6. I think “Mother tounge” is called so because its the language which you feel most comfortable with.I used to think in Hindi till I was in college,but for past 3-4 years I have observed that I have started thinking in English.For most of my day I communicate in English, but I love reading Hindi books and with most of my friends I converse in Hindi.I feel that “coziness” comes when I talk in Hindi, probably because in my personal sphere almost everyone talks in Hindi.

  7. Jag: It is quite interesting that you are not comfortable in Punjabi but still consider it your mother tongue. Do you think the conundrum arises because of the slight apprehension in calling ‘English’ your mother tongue since many Indians unconsciously think of it as a ‘foreign’ language, though it is quite widely used?

    Shobha: That still doesn’t answer my question about what you consider your mother tongue!

    Rajat: Thanks a lot!

    Pallavi: Yes, you’re right about the association bit. I think that the language you ‘think’ or ‘dream’ in has a lot to do with determining it. But as Nilu points out, they too might differ depending upon the context and environment.

    Mehak: Confusing definitely. But interesting in the social context!

    Nilu: That is quite an interesting observation. I am not too sure about it, but it’s definitely worth some thought. Different languages depending upon the context and the people. Maybe there’s some scientific study into this!

  8. Hi Anita:

    You asked: “Do you think the conundrum arises because of the slight apprehension in calling ‘English’ your mother tongue since many Indians unconsciously think of it as a ‘foreign’ language, though it is quite widely used?”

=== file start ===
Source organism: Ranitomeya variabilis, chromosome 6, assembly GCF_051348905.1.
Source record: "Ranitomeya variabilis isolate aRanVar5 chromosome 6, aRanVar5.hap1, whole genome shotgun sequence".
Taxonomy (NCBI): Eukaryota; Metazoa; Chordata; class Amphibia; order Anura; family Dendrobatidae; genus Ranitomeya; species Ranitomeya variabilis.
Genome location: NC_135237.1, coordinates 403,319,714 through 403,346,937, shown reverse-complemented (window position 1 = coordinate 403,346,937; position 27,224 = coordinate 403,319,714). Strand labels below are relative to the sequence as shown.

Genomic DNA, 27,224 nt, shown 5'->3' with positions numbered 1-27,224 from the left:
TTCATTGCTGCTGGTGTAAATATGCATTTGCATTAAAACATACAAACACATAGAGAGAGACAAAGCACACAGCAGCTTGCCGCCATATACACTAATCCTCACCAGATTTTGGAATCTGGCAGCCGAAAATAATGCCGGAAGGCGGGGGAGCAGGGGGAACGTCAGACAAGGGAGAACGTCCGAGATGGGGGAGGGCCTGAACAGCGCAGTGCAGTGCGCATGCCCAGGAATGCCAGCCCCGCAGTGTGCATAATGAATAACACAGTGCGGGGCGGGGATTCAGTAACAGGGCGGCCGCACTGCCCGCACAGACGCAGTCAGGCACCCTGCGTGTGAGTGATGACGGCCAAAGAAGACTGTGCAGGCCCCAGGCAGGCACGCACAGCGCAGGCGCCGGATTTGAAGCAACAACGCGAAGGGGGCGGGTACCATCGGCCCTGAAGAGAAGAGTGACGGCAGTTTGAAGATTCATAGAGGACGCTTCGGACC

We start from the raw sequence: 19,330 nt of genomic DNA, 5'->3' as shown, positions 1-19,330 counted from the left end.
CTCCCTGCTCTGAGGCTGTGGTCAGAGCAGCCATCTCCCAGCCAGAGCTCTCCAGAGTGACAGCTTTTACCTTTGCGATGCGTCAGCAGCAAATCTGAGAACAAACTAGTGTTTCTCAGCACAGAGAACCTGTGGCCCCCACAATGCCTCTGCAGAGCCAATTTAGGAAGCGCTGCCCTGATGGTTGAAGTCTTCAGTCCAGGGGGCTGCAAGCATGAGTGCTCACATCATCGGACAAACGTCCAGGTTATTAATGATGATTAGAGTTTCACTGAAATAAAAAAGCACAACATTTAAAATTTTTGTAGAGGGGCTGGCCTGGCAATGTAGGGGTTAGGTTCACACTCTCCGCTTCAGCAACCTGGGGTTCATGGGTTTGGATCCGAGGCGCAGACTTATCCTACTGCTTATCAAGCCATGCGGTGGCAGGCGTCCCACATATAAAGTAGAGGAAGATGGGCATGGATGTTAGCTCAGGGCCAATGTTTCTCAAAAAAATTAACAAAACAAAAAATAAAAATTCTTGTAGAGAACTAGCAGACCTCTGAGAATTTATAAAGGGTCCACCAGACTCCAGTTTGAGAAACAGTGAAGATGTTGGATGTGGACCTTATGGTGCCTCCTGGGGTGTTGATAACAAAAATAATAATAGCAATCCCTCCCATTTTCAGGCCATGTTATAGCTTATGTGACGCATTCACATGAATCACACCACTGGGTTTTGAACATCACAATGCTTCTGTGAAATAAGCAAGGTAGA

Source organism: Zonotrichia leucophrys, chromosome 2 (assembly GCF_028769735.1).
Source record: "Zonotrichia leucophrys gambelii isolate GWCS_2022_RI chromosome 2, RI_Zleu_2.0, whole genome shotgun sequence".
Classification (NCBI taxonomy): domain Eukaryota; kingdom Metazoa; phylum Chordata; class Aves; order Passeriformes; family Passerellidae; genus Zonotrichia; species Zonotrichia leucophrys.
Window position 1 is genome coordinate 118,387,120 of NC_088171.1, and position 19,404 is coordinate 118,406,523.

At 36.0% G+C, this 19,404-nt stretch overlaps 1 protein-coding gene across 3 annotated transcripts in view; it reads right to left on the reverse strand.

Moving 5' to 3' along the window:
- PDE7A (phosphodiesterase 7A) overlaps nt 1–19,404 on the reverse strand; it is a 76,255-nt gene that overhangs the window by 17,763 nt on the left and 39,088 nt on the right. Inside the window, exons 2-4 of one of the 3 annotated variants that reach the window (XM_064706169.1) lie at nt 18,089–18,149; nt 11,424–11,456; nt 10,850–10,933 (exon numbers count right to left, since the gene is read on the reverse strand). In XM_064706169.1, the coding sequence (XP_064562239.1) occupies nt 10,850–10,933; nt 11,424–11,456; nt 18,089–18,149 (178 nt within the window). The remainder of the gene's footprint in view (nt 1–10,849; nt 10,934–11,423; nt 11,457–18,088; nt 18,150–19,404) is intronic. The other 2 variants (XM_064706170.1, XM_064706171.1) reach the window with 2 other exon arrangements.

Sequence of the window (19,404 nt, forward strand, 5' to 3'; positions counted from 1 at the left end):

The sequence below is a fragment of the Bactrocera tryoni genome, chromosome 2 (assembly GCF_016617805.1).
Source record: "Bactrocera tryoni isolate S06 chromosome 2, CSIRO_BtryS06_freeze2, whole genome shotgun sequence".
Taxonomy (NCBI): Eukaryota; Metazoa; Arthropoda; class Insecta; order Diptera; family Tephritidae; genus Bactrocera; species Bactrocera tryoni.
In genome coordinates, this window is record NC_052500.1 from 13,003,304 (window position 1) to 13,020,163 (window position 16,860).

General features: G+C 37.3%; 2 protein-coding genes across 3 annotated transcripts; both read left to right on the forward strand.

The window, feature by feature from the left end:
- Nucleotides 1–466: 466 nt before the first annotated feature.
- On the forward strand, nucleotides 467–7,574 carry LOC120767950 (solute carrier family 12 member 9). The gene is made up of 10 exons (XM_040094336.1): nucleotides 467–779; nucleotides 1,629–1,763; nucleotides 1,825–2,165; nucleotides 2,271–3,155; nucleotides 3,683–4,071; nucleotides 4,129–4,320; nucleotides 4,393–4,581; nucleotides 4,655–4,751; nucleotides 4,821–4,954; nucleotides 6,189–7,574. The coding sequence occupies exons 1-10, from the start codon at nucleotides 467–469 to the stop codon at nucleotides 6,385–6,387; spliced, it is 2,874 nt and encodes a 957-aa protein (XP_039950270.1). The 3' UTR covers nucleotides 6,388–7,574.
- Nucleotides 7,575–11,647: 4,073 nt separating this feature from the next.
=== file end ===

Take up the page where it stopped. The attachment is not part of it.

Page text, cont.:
My answer is; no – not at all because of that – but because over here in UK we are “brown” and so we have it socially prescribed to us that we are of “foriegn” (or to be politically-correct: “ethnic”) origin – no matter what generation of “brown” you are. So society’s institutions presume that English cannot be our “mother tongue”. This is ingrained in the fabric of every institution: school, corporate, municipal, goivernmental etc. So – although we speak English 99% of the time – and much more fluently than we speak Punjabi – or Hindi – or Gujurati, English is not accepted by society as out “mother tongue” because we are of “ethnic” origin. Trust me – even though some second-generation Indian immigrants were born over here – if they have kids (like my own) – the headteacher of the school will classify the child as “ethnic” with a “mother tongue” of Punjabi! Which implies that the definition of mother tongue here in UK is much more closely tied to ethnic origin than it is to what your “mother” speaks most comfortably in.

    Fascinating topic.

  9. I’m a Malayali who speaks English, Hindi, and Malayalam fluently.

    But I think in English and it’s the language I’m most comfortable with.